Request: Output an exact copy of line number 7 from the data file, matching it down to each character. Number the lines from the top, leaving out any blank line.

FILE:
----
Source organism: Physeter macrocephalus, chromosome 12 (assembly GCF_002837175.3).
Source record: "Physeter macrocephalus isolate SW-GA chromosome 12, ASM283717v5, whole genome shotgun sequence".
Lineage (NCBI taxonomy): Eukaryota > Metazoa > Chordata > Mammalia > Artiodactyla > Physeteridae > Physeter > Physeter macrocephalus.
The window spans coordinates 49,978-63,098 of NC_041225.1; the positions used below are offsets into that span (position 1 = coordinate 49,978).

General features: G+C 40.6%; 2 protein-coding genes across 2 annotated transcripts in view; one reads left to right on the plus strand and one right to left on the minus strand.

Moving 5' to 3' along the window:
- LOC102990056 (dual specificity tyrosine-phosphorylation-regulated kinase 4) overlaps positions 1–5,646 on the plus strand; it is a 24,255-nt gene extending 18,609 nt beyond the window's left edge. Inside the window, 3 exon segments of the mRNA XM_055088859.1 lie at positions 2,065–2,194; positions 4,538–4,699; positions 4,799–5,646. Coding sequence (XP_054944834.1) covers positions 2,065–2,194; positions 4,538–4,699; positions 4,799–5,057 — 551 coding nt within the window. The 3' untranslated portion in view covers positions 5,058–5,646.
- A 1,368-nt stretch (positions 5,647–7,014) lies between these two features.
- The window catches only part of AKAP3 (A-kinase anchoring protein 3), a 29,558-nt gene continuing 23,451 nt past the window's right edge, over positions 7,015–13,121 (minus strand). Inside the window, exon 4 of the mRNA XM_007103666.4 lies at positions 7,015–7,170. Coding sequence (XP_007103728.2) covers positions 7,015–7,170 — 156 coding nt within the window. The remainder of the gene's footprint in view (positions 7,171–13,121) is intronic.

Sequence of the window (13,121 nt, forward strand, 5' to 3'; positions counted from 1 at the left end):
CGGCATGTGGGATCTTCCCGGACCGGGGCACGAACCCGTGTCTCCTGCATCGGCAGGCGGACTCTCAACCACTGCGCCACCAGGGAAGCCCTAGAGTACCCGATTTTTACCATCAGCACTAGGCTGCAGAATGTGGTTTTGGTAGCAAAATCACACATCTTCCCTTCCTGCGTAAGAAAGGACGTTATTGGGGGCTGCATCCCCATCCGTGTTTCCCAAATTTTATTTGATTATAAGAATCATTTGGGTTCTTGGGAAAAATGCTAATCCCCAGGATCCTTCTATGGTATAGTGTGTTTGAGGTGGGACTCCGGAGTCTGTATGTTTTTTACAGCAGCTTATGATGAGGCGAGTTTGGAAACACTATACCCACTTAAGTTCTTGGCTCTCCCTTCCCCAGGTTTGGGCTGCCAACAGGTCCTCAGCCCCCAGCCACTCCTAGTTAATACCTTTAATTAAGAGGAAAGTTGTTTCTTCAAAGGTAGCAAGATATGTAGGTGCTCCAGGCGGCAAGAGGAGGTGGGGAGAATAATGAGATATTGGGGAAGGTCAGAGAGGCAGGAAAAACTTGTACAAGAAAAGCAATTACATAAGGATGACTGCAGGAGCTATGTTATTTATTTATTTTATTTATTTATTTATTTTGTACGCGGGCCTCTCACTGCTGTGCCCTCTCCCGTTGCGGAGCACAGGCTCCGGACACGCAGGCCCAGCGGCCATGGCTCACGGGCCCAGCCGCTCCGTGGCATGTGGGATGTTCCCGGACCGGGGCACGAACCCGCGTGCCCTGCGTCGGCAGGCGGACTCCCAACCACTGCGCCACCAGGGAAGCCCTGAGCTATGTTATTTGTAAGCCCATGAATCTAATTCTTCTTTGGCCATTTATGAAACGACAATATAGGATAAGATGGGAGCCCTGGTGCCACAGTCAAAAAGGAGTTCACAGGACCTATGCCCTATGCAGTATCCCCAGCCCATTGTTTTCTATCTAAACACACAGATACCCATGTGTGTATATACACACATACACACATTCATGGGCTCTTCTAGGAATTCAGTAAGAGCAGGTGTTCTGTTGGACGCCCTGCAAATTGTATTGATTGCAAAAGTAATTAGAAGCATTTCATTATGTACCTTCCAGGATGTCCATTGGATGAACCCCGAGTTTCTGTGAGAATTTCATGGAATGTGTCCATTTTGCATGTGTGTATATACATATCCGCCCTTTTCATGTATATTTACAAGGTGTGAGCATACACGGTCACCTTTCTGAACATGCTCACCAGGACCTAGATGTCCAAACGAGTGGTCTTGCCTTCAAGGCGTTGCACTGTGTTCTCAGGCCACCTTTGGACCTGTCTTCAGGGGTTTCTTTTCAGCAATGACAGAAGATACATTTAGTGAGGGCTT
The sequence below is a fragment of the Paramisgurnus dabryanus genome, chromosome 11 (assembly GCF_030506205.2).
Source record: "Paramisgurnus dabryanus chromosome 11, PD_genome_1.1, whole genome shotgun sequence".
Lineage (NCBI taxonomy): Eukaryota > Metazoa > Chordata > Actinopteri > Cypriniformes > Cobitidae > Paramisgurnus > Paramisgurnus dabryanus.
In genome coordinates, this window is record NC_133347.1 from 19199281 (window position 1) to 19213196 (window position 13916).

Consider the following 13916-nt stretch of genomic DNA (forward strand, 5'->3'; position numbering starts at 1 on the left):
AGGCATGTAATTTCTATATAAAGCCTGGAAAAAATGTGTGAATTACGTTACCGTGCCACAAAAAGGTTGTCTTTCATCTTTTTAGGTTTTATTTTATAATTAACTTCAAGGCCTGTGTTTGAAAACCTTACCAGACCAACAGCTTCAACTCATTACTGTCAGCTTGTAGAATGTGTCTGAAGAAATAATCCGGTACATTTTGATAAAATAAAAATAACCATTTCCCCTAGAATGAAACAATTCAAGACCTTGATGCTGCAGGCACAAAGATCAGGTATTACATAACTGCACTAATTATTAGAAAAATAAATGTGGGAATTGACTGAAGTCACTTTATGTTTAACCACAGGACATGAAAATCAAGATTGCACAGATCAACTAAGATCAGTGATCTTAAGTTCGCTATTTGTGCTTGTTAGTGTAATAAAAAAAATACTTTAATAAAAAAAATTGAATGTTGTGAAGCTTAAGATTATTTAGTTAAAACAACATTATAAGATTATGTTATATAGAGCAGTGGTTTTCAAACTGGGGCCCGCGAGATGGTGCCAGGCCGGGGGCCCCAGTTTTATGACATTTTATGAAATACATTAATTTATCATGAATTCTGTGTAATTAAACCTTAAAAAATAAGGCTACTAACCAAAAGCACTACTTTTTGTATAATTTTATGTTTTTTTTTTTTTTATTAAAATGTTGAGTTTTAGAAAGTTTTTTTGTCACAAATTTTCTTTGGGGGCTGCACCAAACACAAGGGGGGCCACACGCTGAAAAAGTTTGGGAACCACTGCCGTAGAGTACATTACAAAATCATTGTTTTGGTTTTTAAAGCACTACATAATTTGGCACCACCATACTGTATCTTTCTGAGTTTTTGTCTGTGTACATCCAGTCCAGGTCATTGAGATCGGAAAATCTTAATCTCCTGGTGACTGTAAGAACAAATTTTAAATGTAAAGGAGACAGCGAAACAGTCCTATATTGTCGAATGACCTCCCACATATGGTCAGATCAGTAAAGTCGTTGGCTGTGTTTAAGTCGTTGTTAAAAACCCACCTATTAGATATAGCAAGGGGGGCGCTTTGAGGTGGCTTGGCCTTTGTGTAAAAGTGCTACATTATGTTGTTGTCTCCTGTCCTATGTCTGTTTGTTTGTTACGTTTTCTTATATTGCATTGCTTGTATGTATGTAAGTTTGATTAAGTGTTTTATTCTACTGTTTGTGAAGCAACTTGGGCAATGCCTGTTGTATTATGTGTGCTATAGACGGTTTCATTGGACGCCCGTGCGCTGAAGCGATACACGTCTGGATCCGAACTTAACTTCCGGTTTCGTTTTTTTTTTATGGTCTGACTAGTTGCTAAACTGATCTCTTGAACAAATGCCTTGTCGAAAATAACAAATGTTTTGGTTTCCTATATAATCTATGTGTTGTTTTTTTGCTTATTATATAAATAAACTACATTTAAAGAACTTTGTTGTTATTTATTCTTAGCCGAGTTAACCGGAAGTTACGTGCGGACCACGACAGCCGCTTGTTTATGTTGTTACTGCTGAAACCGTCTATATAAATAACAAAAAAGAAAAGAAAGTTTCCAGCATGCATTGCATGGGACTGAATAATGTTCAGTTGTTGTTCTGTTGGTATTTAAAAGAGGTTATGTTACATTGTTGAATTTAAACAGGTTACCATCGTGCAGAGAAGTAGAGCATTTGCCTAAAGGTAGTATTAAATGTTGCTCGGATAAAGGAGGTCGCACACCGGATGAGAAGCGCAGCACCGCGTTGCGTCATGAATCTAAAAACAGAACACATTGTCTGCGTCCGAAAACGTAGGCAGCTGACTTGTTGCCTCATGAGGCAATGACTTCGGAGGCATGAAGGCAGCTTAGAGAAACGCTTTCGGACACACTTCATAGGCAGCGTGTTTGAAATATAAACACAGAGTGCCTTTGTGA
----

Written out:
- LOC102990056 (dual specificity tyrosine-phosphorylation-regulated kinase 4) overlaps positions 1–5,646 on the plus strand; it is a 24,255-nt gene extending 18,609 nt beyond the window's left edge. Inside the window, 3 exon segments of the mRNA XM_055088859.1 lie at positions 2,065–2,194; positions 4,538–4,699; positions 4,799–5,646. Coding sequence (XP_054944834.1) covers positions 2,065–2,194; positions 4,538–4,699; positions 4,799–5,057 — 551 coding nt within the window. The 3' untranslated portion in view covers positions 5,058–5,646.